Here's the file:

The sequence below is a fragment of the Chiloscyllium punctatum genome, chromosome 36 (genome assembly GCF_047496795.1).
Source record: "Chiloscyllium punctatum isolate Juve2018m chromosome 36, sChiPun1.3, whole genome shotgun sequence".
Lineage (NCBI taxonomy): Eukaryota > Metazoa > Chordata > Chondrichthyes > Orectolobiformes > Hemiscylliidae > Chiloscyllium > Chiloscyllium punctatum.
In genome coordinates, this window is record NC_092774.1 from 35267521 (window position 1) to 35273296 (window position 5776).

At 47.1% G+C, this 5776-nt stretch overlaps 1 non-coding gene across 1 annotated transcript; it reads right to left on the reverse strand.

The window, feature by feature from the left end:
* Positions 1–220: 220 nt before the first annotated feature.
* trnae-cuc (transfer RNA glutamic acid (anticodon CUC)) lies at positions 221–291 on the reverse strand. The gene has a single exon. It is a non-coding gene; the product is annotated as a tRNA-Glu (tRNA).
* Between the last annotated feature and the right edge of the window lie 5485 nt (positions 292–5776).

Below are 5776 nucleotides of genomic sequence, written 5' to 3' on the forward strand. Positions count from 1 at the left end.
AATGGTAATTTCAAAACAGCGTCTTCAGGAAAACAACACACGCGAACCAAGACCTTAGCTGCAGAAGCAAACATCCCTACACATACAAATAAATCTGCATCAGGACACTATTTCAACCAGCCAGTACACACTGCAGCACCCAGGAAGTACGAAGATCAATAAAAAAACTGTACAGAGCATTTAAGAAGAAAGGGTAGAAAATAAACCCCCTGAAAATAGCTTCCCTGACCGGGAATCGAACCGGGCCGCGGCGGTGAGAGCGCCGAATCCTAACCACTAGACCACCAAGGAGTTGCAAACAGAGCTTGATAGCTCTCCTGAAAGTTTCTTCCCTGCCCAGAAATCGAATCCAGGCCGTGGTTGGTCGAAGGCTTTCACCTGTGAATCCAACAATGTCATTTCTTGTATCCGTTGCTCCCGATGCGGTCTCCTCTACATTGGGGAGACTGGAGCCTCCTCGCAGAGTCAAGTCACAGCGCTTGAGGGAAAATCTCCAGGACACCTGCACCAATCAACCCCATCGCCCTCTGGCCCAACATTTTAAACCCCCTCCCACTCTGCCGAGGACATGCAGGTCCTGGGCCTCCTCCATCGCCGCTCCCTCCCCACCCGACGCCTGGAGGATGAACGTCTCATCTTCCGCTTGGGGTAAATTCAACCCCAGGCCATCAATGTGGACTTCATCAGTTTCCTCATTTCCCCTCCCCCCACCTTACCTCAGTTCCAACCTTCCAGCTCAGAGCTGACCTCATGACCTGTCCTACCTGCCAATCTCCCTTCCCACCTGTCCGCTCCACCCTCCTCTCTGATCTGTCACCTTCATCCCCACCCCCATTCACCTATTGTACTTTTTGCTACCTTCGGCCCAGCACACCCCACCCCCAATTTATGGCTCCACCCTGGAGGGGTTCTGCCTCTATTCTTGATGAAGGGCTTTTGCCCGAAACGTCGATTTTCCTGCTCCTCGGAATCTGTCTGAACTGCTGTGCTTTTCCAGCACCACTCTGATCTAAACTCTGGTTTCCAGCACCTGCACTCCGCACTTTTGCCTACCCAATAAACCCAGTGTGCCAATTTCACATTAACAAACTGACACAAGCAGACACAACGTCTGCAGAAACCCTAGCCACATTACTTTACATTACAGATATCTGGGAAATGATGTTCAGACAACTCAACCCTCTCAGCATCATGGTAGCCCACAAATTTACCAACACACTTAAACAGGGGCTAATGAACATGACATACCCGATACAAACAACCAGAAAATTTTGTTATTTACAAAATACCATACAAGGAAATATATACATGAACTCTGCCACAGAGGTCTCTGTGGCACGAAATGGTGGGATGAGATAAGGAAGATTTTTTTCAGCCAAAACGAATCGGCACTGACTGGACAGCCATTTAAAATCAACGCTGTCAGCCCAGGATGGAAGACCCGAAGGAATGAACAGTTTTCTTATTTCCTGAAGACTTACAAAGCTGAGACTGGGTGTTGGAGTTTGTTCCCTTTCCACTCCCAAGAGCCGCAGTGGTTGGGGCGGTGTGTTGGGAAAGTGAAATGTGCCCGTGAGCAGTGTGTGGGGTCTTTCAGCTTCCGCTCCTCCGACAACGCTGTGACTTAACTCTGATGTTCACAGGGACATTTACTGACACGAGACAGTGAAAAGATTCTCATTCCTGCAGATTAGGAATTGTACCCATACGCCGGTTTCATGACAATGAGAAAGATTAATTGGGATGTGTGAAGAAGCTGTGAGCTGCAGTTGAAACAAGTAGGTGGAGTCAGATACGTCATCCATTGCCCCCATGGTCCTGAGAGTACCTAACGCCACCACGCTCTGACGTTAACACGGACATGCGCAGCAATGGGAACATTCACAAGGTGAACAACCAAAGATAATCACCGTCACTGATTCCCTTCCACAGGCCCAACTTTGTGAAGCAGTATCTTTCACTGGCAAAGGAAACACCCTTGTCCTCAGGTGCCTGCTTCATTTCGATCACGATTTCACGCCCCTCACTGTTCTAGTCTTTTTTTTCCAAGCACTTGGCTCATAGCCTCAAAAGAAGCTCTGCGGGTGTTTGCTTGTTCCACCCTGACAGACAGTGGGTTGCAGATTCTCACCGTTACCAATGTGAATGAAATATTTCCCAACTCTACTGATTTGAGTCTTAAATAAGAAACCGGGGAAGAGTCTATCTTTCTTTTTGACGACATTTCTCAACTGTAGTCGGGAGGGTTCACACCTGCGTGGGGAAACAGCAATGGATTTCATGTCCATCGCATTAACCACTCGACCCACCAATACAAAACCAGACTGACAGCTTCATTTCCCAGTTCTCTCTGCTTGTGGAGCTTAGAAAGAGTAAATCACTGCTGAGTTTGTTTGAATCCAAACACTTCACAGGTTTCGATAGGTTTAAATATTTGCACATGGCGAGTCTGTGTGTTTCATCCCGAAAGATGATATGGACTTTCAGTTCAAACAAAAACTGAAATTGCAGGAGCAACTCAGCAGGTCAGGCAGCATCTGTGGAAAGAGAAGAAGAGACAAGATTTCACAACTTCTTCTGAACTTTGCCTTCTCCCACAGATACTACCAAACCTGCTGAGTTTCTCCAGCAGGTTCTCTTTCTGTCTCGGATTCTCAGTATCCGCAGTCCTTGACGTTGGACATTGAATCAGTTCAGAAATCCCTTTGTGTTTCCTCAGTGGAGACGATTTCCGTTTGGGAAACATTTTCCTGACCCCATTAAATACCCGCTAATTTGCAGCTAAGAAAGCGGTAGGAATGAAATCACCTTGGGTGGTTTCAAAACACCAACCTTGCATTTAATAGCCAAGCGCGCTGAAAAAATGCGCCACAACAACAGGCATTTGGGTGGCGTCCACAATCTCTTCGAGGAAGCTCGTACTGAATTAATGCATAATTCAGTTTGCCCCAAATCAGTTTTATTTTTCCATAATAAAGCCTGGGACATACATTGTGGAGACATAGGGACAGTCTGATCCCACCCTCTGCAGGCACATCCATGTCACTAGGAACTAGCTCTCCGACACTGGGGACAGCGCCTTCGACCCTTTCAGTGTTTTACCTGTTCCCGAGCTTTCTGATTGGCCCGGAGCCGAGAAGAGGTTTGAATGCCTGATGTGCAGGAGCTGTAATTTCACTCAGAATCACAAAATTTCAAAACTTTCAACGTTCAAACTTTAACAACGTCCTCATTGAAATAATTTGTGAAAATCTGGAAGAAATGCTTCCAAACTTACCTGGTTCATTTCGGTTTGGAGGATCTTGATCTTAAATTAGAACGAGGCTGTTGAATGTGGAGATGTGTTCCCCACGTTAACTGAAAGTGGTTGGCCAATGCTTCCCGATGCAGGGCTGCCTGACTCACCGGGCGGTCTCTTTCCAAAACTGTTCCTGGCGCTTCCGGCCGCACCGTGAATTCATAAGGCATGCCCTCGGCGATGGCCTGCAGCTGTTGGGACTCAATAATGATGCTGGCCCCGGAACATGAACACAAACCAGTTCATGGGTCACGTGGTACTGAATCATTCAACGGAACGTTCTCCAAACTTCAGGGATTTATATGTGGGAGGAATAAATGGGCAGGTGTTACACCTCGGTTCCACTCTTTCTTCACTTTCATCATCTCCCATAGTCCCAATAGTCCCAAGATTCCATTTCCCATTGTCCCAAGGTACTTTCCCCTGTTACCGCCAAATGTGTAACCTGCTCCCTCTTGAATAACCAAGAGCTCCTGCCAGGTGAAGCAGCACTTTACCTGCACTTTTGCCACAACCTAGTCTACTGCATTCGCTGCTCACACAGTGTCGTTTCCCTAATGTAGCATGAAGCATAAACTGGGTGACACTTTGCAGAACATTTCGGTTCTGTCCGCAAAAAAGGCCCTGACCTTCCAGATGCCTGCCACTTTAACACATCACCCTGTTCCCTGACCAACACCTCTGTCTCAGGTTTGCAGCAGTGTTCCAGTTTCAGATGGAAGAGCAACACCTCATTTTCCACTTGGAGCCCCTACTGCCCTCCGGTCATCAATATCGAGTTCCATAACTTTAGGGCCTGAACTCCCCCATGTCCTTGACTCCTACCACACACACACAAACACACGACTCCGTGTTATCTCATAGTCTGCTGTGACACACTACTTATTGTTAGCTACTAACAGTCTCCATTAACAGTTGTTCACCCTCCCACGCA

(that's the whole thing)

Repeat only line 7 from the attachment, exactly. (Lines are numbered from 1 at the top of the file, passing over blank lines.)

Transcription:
* Positions 1–220: 220 nt before the first annotated feature.